My main goal with this technology is to bring it to small sunny communities that have problems with drinkable water, food and cooking. A very simple unit built from locally available material, shinny chip bags, cardboard, wood.. can be built to pasteurize water to prevent illness from bacteria. A more advanced system can be used for cooking or to desalinated ocean water into drinking water. If a steam engine is added the unit can be used to pump water from a well and flood dry fields so crops can be grown in the dry season or desert. A steam engine also allows electricity to be produced.
I believe that homemade solar thermal power is the only energy technology that can help people in these village with all their water and food needs from the very basic to advanced electrical needs.
When the solar thermal car is complete in December of this year we will be travelling to Argentina. On the way there we will be stopping in several village for a few months to learn more about what the people need. We are hoping to be able to drill a well using the power of the solar thermal car. We would then like to build a solar thermal power unit for the village using tools we will have with us as well as local material and labour. We are hoping when we leave the quality of life in the village will be improved. As more and more villages build their own solar thermal power we are hoping that they will start showing the neighbouring villages how to build their own units.
In the past year I have been mostly focus on design and small scale testing. I have now built a larger test unit that is 4 feet wide and about 2 feet long. This test unit will be used to test the steam turbine and will give me a good idea of the efficiently and power output of the solar thermal car. I will redesign if necessary and then begin building the full scale mirror.
I used recycled car parts to build a electric hot oil pump it was tested at 150c and 15L/min which is more then enough for circulated the hot oil for the full scale solar thermal car.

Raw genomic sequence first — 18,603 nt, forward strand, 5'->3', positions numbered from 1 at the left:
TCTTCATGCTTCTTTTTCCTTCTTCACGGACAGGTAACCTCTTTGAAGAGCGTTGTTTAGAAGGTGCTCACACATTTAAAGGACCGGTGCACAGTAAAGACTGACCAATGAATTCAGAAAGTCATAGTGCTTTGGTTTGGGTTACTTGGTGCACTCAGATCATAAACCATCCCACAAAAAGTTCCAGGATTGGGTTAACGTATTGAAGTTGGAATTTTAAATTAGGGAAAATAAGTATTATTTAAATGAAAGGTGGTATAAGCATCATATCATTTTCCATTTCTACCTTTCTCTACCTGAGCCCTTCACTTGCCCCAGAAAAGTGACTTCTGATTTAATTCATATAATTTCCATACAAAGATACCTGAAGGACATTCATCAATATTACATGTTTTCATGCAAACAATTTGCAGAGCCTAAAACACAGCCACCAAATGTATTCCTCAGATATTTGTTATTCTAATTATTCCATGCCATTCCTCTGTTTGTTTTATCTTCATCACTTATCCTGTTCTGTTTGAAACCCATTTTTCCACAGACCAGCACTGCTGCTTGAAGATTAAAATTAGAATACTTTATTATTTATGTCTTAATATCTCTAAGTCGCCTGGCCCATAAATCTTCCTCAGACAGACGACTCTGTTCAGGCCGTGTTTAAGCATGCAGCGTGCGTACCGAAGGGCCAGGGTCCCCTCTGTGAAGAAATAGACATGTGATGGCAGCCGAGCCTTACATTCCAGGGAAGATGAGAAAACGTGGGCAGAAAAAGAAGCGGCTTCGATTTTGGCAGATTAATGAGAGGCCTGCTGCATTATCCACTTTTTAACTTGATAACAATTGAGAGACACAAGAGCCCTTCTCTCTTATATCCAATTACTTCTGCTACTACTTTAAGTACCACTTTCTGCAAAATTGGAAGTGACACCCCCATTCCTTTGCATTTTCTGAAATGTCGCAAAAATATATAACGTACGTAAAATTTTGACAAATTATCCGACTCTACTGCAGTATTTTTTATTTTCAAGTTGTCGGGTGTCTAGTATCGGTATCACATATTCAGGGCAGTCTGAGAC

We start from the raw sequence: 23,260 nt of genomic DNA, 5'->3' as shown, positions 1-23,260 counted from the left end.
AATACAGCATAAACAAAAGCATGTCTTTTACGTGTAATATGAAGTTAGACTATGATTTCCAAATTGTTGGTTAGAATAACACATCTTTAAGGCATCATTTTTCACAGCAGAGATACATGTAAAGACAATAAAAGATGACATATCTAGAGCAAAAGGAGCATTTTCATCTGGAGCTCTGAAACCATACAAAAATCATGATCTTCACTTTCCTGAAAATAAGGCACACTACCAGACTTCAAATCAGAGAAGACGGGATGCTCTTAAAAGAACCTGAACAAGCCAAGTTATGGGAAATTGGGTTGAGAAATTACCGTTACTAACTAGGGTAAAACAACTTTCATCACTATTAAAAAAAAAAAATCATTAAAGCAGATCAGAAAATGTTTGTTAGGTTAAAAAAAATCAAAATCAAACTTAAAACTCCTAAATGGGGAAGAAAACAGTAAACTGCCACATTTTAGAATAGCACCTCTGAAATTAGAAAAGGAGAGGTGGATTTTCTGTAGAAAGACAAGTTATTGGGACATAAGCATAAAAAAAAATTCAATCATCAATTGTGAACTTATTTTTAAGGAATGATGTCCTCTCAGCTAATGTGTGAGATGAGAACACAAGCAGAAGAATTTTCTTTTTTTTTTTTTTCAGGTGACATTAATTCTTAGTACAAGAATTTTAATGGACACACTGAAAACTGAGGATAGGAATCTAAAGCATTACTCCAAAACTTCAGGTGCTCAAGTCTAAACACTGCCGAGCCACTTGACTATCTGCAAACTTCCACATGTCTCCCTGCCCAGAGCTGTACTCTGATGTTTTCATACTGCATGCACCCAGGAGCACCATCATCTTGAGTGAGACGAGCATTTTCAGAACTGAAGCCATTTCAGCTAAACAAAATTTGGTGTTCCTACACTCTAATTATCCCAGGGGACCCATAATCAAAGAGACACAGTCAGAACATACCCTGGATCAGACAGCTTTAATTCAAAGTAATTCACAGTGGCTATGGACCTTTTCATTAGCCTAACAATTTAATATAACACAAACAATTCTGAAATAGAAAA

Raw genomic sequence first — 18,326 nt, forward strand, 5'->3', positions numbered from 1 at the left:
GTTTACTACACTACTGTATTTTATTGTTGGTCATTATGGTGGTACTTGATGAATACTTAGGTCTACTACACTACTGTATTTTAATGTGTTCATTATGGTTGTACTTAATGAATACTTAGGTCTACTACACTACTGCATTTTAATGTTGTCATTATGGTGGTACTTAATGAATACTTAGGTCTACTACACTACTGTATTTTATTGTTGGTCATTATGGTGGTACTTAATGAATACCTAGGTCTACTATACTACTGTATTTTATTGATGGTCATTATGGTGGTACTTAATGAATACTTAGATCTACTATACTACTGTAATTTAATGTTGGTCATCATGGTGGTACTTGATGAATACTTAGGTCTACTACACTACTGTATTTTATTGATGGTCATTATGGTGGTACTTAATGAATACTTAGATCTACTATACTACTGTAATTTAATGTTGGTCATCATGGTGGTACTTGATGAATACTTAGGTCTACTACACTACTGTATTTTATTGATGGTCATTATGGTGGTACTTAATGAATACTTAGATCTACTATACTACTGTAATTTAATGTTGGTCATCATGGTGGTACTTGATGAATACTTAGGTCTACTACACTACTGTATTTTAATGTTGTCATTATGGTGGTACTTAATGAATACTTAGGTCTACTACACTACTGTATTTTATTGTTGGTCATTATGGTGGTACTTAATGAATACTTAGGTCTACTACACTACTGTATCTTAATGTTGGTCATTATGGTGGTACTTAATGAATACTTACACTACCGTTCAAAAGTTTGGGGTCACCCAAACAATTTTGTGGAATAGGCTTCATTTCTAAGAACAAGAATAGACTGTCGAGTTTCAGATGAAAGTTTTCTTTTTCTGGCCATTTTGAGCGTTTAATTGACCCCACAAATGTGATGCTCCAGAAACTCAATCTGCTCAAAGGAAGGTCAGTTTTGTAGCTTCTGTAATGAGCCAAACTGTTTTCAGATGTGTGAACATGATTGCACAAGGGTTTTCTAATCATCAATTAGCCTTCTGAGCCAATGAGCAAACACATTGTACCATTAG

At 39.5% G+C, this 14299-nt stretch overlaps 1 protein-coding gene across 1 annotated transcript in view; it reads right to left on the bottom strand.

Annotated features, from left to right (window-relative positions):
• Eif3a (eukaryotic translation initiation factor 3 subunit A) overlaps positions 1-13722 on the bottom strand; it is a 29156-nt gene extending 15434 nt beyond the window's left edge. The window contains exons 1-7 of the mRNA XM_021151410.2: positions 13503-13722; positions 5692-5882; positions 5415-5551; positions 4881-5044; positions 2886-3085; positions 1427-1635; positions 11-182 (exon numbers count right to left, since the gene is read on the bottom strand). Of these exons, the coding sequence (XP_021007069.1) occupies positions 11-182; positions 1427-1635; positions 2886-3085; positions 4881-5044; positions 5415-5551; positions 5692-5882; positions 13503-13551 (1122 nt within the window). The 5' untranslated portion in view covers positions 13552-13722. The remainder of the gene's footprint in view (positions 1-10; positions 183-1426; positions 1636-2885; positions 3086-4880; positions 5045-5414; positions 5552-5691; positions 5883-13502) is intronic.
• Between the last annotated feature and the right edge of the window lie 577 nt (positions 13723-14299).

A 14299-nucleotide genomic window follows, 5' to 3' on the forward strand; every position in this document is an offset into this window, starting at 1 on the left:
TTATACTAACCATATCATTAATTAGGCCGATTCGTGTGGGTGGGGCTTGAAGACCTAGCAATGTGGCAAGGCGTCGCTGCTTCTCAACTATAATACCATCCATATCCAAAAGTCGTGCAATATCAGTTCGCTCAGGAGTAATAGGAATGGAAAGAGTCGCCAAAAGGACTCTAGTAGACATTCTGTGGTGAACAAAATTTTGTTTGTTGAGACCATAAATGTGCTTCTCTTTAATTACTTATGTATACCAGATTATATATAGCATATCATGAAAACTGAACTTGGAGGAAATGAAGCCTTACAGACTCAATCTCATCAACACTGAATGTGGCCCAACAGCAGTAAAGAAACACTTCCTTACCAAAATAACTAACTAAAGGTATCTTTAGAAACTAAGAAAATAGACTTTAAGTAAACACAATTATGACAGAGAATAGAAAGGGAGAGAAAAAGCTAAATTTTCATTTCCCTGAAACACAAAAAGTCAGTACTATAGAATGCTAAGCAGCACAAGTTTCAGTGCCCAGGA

The full scale (24 by 6 foot) test mirror will be installed beside our house here in Mexico. This unit will provide our house with all our electrical and heat needs. During the summer then it is over 38C hear in La Paz, Mexico the high air conditioning loads will simulate the power required to propel the car. I will be testing out each system used in the solar car for a few months. I will be testing battery and heat storage systems, I will be recording data constantly and will be adjusting the design as needed. Engineering students from local Universities will be visiting so that they can see the system working.
Them the stationary testing is complete I will be mounting the mirror system on the car. I will then begin road testing to ensure everything works on the car. We will then be ready to begin our travels and spread this technology.
We don’t want to patent anything or make any money. We just think that people have the power to make the world a better place and we want to do our part.
by Alexander Cordes
Alexander Cordes is 27 and currently lives in La Paz Mexico with his wife, Candice. He spends his days developing his solar thermal car prototype and contributing to the renewable energy engineering program at the local university, where he teaches workshops on building affordable solar units. Alex holds a degree in aerospace engineering from Ryerson in Toronto where he grew up, and worked in the field for 7 years testing landing gear and developed an electrical landing gear device. He decided to switch fields and use his talents to build affordable and accessible energy to help those in need.